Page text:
Ah, the brain – scientists are still striving to understand this fascinating and complex organ. Each one of us has an incentive to maintain an active, clear mind throughout our lifespan. As we age, there are multiple changes that occur naturally in our brains. These include: increased inflammation and damage from free radicals, reduced blood flow due to changes in blood vessels, and changes in neurons that impact communication in between cells. Beyond these natural changes, the brain is also susceptible to disease. When certain disorders affect the brain, they can result in physical changes that lead to dementia – a range of symptoms that cause a severe decline in mental ability, ultimately interfering with daily life. Alzheimer’s disease (AD) is the most common type, but there are many others. Did you know that there were 47 million people worldwide living with dementia in 2015? With an aging population, this number is projected to triple by 2050. In the United States, dementia is now the 6th leading cause of death. Clearly this has become a public health priority, and many of us have witnessed its effects on friends and loved ones.
As nutrition professionals, our next question then becomes – how can specific dietary components protect the brain from cognitive decline? As a dietitian with a background in psychology, I find this area of research particularly fascinating. The research is still developing, but here are a few highlights from what we know so far:
- The Mediterranean diet is associated with reduced risk of mild cognitive impairment and AD. As most of us know, this diet emphasizes veggies, fruits, legumes, cereals, fish, unsaturated fat (especially olive oil), and moderate alcohol; intake of dairy, meat, and saturated fat is low.
- The DASH diet, one of our favorite cardio-protective eating plans, is also associated with slowing cognitive decline. It emphasizes vegetables, fruits and low-fat dairy products; also includes whole grains, fish, poultry, beans, nuts & seeds, and vegetable oils. Sodium, sweets, sugary beverages, red meats are limited.
- We all know the nutritional benefits of fruit, but berries are the stars of the show when it comes to brain health. Blueberries and strawberries in particular have been linked to reduced rates of cognitive decline in older adults. Additionally, berries are good dietary sources of ellagic acid, a phenol antioxidant that has been found to have powerful anti-cancer properties in laboratory studies.
- Yet another reason to eat your vegetables – high intake is associated with reduced rates of cognitive decline.
- What about fat? Currently, there is no evidence that shows omega 3/fish oil supplements prevent cognitive decline or AD. On the flip side, higher intakes of saturated fat and trans fat are both linked to increased risk for AD.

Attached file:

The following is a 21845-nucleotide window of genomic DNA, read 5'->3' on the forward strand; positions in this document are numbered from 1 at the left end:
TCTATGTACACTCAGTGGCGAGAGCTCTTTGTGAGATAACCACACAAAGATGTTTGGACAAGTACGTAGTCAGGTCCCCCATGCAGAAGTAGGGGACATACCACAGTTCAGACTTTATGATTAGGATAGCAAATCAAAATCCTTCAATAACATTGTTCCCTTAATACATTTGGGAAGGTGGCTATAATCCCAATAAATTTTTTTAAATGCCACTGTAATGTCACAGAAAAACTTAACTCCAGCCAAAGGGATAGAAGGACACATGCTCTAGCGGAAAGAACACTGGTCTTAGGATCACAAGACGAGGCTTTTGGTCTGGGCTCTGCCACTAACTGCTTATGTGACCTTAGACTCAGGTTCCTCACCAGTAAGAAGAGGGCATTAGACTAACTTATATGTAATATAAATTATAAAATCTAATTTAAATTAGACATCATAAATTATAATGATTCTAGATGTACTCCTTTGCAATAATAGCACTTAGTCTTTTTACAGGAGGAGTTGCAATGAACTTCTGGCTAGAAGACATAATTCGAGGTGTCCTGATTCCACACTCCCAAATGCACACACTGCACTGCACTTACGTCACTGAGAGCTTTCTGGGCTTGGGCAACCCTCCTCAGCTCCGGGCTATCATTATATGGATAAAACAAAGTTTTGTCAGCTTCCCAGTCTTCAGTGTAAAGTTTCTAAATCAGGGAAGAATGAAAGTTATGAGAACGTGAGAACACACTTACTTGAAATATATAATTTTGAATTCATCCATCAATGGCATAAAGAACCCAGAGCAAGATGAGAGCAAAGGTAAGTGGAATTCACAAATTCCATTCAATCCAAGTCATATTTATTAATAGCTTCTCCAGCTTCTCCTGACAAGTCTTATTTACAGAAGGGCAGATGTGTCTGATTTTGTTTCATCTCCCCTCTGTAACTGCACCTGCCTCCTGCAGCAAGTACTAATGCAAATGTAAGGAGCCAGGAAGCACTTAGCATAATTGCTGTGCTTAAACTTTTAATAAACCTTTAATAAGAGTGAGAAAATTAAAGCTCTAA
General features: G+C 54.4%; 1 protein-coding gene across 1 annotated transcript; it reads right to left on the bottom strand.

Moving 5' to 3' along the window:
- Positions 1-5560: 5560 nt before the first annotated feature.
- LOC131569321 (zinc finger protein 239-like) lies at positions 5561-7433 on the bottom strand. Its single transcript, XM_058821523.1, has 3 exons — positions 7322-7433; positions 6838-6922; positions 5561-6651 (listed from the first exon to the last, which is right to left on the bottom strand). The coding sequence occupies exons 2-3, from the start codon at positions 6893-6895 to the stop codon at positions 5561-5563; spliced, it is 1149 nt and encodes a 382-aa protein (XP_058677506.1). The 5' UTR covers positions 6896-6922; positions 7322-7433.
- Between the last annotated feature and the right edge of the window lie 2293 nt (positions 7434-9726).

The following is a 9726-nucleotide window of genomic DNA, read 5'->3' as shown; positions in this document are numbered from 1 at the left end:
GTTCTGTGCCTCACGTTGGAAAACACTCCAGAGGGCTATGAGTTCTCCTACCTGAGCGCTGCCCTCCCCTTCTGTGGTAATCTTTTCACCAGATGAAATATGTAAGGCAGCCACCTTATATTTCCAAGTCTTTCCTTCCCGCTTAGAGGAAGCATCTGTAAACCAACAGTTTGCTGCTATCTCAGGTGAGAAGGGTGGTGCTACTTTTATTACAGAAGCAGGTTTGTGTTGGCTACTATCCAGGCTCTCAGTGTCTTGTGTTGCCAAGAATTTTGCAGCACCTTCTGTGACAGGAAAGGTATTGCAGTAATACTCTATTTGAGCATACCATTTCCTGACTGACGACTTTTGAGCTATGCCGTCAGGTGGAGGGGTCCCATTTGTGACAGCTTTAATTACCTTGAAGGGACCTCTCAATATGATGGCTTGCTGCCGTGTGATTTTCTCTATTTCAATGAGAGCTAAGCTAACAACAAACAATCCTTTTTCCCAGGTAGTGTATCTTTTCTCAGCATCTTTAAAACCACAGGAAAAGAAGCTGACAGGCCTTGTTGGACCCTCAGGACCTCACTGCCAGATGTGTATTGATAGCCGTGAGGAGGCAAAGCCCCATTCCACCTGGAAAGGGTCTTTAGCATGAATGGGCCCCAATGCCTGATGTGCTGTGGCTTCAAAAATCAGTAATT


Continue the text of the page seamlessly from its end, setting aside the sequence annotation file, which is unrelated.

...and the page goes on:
- If you’re like me and you enjoy a good glass of Virginia wine, don’t fret – small or moderate alcohol consumption may reduce the risk of cognitive decline and dementia. However, it’s not recommended that those who do not currently drink should begin doing so for brain health.What about when you put all of this together?
In 2015, a study published in the journal Alzheimer’s and Dementia introduced a new brain-healthy eating plan called the MIND Diet (how fitting!). This diet, which stands for “Mediterranean-DASH Intervention for Neurogenerative Delay,” was developed by a nutritional epidemiologist and her colleagues at Rush University Medical Center in Chicago. As you may have already guessed, the MIND Diet is a combination of Mediterranean and DASH diets. Additionally, it includes modifications based on the most compelling findings from diet-dementia research. More long-term studies are needed, but there were a number of promising findings from this study. Specifically, participants with higher adherence to the MIND Diet experienced a slower decline in cognitive abilities, as well as lower risk of developing AD. Results also suggested that the favorable affects on the brain become stronger the longer someone consumes the MIND Diet
- Emphasizes whole, plant-based foods and limited intake of animal and high saturated fat foods
- Interestingly, it does not specify high fruit consumption like the DASH and Mediterranean diets, but it does strongly emphasize berries and leafy greens
- Specifies 10 “brain healthy” foods: leafy green vegetables, other vegetables (ex: carrots, bell peppers), nuts, berries, beans/lentils/soybeans, whole grains, seafood, poultry, olive oil, and wine (in moderation)
- Specifies 5 “unhealthy” foods: red meats, butter and stick margarine, cheese, pastries and sweets, and fried or fast food (limit to 2-3 servings per week, if at all)
So, you may be feeling a bit disappointed about one (or a few) of the foods on the “unhealthy” list. The good news is, the researchers found that participants had a reduced risk of developing AD when they adhered even moderately to the MIND Diet. AD risk was lowered by up to 53% for those who adhered to it strictly, compared to about 35% for participants who followed it moderately well. Fortunately, our core principles of balance and moderation always seem to hold strong!
I hope this post provided some helpful insight on what really constitutes “brain food.” Of course, there are so many things beyond diet that we can be doing to preserve our brains (exercise, sleep, social activity, etc.) – but that could be a whole other blog post!
Elizabeth Newton, RD is the current Secretary of the Blue Ridge Academy of Nutrition and Dietetics. She works for the UVA Health System, both as an outpatient dietitian for the Nutrition Counseling Center, as well as a bariatric dietitian for the Department of Surgery.